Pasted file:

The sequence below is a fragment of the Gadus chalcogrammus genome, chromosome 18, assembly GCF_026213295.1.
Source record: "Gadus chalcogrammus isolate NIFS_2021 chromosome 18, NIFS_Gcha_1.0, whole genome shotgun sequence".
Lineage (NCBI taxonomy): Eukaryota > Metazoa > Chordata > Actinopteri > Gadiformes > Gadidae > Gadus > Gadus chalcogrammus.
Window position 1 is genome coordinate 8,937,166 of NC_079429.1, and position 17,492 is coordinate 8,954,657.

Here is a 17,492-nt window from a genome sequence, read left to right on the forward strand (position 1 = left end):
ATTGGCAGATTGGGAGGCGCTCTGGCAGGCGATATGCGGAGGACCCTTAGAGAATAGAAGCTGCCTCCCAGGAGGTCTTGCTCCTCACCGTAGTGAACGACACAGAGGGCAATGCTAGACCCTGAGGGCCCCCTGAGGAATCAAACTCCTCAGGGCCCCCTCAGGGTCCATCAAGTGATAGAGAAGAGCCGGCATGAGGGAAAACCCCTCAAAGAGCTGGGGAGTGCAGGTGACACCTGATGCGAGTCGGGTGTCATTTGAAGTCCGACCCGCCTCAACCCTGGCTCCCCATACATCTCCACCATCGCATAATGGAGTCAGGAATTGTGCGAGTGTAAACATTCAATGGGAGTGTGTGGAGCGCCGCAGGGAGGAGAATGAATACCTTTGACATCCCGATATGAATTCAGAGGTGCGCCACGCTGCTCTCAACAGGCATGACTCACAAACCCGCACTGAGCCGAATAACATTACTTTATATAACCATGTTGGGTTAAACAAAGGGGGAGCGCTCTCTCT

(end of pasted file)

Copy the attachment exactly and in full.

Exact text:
The sequence below is a fragment of the Gadus chalcogrammus genome, chromosome 18, assembly GCF_026213295.1.
Source record: "Gadus chalcogrammus isolate NIFS_2021 chromosome 18, NIFS_Gcha_1.0, whole genome shotgun sequence".
Lineage (NCBI taxonomy): Eukaryota > Metazoa > Chordata > Actinopteri > Gadiformes > Gadidae > Gadus > Gadus chalcogrammus.
Window position 1 is genome coordinate 8,937,166 of NC_079429.1, and position 17,492 is coordinate 8,954,657.

Here is a 17,492-nt window from a genome sequence, read left to right on the forward strand (position 1 = left end):
ATTGGCAGATTGGGAGGCGCTCTGGCAGGCGATATGCGGAGGACCCTTAGAGAATAGAAGCTGCCTCCCAGGAGGTCTTGCTCCTCACCGTAGTGAACGACACAGAGGGCAATGCTAGACCCTGAGGGCCCCCTGAGGAATCAAACTCCTCAGGGCCCCCTCAGGGTCCATCAAGTGATAGAGAAGAGCCGGCATGAGGGAAAACCCCTCAAAGAGCTGGGGAGTGCAGGTGACACCTGATGCGAGTCGGGTGTCATTTGAAGTCCGACCCGCCTCAACCCTGGCTCCCCATACATCTCCACCATCGCATAATGGAGTCAGGAATTGTGCGAGTGTAAACATTCAATGGGAGTGTGTGGAGCGCCGCAGGGAGGAGAATGAATACCTTTGACATCCCGATATGAATTCAGAGGTGCGCCACGCTGCTCTCAACAGGCATGACTCACAAACCCGCACTGAGCCGAATAACATTACTTTATATAACCATGTTGGGTTAAACAAAGGGGGAGCGCTCTCTCT